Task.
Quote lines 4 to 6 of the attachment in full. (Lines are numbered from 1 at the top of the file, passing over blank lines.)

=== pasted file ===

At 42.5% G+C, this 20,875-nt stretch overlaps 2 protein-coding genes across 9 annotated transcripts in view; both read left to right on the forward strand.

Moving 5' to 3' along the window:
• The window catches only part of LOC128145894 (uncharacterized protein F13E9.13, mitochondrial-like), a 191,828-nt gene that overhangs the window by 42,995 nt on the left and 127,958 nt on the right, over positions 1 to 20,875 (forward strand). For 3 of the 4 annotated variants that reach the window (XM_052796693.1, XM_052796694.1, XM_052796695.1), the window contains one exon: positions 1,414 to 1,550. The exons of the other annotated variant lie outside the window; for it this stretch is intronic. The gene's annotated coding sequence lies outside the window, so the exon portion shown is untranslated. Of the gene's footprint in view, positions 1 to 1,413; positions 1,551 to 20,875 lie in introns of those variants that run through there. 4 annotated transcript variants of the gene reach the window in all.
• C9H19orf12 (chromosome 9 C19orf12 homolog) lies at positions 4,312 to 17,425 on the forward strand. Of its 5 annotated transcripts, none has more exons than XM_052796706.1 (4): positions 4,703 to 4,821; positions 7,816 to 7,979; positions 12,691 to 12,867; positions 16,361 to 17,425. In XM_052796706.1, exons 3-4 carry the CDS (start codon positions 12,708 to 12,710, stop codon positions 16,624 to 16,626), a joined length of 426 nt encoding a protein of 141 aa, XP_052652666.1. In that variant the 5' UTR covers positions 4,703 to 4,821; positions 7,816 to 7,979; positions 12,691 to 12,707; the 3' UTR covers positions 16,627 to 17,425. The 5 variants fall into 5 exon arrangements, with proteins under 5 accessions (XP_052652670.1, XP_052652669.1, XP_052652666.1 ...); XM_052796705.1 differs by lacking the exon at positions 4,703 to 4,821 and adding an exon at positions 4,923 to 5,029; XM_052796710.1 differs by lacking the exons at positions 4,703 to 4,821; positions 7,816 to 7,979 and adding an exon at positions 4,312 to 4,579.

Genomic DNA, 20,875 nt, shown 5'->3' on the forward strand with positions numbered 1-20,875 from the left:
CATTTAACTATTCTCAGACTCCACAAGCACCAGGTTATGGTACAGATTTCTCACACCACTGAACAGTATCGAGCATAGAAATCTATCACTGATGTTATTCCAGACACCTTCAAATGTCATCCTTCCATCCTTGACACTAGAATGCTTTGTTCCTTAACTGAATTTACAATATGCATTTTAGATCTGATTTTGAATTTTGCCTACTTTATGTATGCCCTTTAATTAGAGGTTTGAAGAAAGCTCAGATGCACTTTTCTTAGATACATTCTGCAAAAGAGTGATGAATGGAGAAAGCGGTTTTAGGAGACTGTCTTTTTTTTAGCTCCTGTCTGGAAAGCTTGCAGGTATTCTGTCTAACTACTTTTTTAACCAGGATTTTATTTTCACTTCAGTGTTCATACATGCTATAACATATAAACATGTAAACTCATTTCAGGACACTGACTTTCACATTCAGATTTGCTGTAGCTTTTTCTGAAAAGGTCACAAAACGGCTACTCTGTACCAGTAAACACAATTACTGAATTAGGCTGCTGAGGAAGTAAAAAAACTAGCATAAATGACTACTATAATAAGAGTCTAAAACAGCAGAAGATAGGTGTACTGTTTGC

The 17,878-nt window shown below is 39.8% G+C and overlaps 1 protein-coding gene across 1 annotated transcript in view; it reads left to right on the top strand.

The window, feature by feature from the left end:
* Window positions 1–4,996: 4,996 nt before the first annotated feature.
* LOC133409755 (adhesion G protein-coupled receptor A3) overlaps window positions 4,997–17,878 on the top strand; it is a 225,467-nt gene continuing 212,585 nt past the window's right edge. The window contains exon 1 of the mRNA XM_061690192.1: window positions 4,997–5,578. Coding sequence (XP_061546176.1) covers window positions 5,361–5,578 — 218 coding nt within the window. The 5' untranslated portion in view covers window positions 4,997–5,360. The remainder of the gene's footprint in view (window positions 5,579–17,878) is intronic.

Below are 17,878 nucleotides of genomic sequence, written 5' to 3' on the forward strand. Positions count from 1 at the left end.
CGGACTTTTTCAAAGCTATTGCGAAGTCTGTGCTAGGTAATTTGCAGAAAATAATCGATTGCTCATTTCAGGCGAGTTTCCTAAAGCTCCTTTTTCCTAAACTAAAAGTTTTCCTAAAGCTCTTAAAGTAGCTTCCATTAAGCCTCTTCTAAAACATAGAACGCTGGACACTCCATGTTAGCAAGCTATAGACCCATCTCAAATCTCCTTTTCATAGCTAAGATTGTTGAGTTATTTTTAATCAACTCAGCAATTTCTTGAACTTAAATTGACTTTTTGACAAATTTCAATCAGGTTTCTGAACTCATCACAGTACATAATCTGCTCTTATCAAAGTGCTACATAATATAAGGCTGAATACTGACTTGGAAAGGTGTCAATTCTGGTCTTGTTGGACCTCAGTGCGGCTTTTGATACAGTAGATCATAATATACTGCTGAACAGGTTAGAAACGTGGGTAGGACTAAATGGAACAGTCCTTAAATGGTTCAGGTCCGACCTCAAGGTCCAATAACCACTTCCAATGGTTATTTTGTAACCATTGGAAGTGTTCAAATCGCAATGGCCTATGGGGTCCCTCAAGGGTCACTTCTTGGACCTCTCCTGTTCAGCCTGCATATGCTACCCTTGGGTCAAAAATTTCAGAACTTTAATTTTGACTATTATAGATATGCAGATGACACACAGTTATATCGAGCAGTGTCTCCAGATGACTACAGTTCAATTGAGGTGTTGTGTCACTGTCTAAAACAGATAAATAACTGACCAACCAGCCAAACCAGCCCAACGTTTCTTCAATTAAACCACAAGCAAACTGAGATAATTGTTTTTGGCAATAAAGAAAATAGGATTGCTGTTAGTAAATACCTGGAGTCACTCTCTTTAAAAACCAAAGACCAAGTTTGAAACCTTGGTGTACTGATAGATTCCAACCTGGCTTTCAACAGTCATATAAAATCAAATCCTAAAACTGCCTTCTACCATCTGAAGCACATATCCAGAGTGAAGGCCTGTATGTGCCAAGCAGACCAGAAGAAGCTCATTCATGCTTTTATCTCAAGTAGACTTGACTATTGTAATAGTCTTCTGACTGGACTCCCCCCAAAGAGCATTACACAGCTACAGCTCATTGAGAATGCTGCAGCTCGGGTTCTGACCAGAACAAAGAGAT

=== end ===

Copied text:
• C9H19orf12 (chromosome 9 C19orf12 homolog) lies at positions 4,312 to 17,425 on the forward strand. Of its 5 annotated transcripts, none has more exons than XM_052796706.1 (4): positions 4,703 to 4,821; positions 7,816 to 7,979; positions 12,691 to 12,867; positions 16,361 to 17,425. In XM_052796706.1, exons 3-4 carry the CDS (start codon positions 12,708 to 12,710, stop codon positions 16,624 to 16,626), a joined length of 426 nt encoding a protein of 141 aa, XP_052652666.1. In that variant the 5' UTR covers positions 4,703 to 4,821; positions 7,816 to 7,979; positions 12,691 to 12,707; the 3' UTR covers positions 16,627 to 17,425. The 5 variants fall into 5 exon arrangements, with proteins under 5 accessions (XP_052652670.1, XP_052652669.1, XP_052652666.1 ...); XM_052796705.1 differs by lacking the exon at positions 4,703 to 4,821 and adding an exon at positions 4,923 to 5,029; XM_052796710.1 differs by lacking the exons at positions 4,703 to 4,821; positions 7,816 to 7,979 and adding an exon at positions 4,312 to 4,579.

Genomic DNA, 20,875 nt, shown 5'->3' on the forward strand with positions numbered 1-20,875 from the left:
CATTTAACTATTCTCAGACTCCACAAGCACCAGGTTATGGTACAGATTTCTCACACCACTGAACAGTATCGAGCATAGAAATCTATCACTGATGTTATTCCAGACACCTTCAAATGTCATCCTTCCATCCTTGACACTAGAATGCTTTGTTCCTTAACTGAATTTACAATATGCATTTTAGATCTGATTTTGAATTTTGCCTACTTTATGTATGCCCTTTAATTAGAGGTTTGAAGAAAGCTCAGATGCACTTTTCTTAGATACATTCTGCAAAAGAGTGATGAATGGAGAAAGCGGTTTTAGGAGACTGTCTTTTTTTTAGCTCCTGTCTGGAAAGCTTGCAGGTATTCTGTCTAACTACTTTTTTAACCAGGATTTTATTTTCACTTCAGTGTTCATACATGCTATAACATATAAACATGTAAACTCATTTCAGGACACTGACTTTCACATTCAGATTTGCTGTAGCTTTTTCTGAAAAGGTCACAAAACGGCTACTCTGTACCAGTAAACACAATTACTGAATTAGGCTGCTGAGGAAGTAAAAAAACTAGCATAAATGACTACTATAATAAGAGTCTAAAACAGCAGAAGATAGGTGTACTGTTTGC